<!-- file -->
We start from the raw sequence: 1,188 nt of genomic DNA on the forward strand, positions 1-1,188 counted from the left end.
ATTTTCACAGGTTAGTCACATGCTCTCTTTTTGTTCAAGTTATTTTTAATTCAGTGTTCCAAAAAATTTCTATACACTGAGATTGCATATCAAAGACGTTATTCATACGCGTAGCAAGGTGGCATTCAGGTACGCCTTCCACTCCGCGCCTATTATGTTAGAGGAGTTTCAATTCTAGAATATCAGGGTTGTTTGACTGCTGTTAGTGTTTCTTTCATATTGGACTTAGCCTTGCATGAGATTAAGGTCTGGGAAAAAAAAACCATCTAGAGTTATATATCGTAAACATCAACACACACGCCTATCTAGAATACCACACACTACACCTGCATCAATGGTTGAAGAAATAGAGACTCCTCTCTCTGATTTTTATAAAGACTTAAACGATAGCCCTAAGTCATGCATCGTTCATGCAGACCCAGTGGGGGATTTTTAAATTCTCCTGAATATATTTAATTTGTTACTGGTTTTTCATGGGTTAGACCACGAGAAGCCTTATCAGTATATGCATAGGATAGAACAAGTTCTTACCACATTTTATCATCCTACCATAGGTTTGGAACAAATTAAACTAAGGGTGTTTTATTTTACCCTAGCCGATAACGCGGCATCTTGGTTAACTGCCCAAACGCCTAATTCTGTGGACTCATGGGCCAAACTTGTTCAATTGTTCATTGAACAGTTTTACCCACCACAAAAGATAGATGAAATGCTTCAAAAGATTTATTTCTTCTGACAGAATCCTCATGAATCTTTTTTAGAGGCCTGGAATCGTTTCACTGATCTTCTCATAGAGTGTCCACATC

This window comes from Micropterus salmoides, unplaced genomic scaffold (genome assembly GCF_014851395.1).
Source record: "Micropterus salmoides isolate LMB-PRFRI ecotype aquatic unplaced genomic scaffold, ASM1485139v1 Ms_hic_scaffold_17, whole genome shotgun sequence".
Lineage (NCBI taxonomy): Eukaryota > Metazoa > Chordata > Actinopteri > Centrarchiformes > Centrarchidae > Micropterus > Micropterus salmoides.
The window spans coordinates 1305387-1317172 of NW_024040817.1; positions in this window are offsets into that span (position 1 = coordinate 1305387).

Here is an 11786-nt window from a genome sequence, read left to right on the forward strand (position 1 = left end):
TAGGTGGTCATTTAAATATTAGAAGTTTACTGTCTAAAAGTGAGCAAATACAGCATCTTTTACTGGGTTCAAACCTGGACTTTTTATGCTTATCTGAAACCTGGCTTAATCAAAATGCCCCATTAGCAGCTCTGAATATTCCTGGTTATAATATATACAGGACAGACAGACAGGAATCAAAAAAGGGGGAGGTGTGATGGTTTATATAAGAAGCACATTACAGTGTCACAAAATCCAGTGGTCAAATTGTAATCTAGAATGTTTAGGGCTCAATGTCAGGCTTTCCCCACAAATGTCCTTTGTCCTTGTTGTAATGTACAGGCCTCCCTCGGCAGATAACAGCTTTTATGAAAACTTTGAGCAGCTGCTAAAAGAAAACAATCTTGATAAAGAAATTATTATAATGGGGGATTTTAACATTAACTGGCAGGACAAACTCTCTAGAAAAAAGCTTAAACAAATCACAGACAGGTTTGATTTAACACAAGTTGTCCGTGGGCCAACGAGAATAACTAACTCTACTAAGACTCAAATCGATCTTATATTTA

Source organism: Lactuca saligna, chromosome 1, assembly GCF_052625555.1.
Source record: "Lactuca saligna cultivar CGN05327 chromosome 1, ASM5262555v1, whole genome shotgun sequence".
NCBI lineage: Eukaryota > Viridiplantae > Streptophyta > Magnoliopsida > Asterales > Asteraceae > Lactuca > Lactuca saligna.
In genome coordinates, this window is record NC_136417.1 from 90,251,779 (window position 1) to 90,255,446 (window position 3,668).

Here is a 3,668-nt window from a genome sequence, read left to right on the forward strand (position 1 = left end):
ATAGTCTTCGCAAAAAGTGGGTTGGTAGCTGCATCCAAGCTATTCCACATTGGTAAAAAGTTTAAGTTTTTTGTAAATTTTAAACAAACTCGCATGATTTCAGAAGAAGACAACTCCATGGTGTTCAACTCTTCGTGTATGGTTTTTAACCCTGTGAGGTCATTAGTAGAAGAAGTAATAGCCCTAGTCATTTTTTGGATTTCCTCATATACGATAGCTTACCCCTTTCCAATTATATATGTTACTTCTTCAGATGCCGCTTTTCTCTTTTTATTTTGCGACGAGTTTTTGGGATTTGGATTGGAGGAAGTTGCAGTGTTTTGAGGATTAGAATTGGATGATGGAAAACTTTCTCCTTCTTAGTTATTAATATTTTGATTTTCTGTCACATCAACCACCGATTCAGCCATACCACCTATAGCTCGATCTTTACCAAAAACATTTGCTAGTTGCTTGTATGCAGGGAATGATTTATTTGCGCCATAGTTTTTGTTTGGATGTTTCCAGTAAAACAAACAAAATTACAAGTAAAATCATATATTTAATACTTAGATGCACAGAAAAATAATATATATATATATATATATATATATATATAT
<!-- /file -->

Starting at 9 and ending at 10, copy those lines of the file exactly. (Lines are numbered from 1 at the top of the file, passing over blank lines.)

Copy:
Source organism: Lactuca saligna, chromosome 1, assembly GCF_052625555.1.
Source record: "Lactuca saligna cultivar CGN05327 chromosome 1, ASM5262555v1, whole genome shotgun sequence".